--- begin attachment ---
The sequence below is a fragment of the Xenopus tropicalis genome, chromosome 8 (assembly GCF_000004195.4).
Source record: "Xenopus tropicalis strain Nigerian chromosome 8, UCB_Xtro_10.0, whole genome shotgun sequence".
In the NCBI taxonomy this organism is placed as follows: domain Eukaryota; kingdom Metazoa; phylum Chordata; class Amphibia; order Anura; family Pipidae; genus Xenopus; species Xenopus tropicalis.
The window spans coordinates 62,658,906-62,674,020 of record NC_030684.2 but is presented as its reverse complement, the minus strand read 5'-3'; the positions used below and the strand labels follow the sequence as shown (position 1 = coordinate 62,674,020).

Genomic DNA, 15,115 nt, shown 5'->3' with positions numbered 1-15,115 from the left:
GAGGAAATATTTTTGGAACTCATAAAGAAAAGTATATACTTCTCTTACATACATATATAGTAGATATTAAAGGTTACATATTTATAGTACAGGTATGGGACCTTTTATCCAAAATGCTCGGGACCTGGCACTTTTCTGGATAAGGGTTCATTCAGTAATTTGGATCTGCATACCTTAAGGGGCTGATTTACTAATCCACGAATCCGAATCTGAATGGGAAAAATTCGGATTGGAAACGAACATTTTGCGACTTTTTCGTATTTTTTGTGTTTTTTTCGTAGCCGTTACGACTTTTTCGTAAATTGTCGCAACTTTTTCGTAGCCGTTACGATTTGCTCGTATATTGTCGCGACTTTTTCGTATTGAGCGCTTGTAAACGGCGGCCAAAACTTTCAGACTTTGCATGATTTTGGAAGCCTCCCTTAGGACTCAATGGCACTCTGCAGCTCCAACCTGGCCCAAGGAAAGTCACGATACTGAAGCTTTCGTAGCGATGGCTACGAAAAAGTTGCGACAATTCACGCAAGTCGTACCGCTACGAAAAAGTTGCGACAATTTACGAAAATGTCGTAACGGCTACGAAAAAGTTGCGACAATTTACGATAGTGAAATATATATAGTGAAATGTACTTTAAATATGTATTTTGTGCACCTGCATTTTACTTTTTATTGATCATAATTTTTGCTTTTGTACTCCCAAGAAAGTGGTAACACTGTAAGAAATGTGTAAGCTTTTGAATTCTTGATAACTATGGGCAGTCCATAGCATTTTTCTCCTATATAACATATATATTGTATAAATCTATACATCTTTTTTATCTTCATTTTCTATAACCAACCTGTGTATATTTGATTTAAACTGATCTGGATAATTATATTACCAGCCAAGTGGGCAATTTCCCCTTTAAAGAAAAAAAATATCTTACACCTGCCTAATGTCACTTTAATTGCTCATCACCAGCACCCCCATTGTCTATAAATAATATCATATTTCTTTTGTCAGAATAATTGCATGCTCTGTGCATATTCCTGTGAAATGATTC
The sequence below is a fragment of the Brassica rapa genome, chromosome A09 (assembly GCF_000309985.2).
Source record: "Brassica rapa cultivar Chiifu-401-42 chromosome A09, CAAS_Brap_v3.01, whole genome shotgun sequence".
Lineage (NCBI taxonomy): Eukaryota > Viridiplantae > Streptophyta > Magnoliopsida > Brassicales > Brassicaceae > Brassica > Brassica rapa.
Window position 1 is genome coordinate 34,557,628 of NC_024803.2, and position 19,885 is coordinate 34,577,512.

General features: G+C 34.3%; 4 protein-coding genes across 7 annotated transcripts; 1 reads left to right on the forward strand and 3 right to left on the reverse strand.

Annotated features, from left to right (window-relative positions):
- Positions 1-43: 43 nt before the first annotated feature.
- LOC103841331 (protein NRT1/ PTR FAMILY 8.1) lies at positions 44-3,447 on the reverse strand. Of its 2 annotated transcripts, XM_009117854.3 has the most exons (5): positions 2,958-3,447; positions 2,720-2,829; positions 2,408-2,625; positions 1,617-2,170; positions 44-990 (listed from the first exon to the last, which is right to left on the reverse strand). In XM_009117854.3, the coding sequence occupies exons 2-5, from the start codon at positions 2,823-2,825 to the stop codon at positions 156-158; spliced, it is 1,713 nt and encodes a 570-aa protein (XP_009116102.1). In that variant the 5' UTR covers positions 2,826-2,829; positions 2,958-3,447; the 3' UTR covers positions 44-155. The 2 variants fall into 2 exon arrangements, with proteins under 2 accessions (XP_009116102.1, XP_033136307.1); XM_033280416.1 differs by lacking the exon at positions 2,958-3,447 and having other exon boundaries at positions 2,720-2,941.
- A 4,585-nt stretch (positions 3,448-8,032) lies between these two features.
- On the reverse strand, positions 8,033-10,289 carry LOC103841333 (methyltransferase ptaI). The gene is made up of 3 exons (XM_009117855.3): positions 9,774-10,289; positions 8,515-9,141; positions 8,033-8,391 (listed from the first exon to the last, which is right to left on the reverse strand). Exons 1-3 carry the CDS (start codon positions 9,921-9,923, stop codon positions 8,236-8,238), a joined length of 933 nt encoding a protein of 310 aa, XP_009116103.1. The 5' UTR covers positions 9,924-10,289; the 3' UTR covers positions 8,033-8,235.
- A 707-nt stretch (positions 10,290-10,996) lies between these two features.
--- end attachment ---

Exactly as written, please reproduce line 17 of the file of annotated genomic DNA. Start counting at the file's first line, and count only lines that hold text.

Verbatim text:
- A 707-nt stretch (positions 10,290-10,996) lies between these two features.